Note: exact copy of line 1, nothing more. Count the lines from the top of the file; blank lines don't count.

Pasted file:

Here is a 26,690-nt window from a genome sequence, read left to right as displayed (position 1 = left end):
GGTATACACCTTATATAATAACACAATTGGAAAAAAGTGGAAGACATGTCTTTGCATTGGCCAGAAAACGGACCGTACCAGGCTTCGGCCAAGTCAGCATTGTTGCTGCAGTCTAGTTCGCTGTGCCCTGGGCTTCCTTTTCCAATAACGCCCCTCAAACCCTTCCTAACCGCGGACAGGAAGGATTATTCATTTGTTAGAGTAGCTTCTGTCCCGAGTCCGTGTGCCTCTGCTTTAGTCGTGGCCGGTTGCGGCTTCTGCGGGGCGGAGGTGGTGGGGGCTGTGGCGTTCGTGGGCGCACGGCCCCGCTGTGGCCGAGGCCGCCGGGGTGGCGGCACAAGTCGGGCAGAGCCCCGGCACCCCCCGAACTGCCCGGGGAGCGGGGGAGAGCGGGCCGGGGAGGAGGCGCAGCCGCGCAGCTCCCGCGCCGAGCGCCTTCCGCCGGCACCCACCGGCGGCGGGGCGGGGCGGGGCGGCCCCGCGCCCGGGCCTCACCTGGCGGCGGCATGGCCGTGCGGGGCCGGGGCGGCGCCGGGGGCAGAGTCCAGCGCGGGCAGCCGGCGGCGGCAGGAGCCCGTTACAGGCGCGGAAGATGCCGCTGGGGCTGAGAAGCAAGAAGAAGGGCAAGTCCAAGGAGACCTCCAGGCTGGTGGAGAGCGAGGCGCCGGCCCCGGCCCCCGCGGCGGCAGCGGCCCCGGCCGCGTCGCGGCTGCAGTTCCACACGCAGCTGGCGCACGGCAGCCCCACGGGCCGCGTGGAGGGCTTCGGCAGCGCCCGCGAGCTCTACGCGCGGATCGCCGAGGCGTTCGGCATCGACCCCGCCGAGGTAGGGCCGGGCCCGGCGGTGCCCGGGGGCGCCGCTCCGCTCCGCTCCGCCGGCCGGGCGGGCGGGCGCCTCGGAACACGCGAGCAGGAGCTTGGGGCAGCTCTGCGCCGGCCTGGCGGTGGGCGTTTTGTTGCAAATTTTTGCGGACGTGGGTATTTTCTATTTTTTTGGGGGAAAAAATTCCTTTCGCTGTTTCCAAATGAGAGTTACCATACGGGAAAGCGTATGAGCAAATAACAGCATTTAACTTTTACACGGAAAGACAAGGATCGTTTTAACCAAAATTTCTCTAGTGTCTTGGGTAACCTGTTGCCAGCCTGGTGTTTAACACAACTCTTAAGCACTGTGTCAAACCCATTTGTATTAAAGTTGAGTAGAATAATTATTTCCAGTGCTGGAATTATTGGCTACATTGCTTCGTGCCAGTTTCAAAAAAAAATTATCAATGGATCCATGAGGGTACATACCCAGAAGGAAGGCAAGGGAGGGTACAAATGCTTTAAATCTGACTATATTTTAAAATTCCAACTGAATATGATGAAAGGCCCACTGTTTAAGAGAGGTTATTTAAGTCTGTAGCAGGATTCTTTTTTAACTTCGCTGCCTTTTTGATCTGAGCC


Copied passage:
Here is a 26,690-nt window from a genome sequence, read left to right as displayed (position 1 = left end):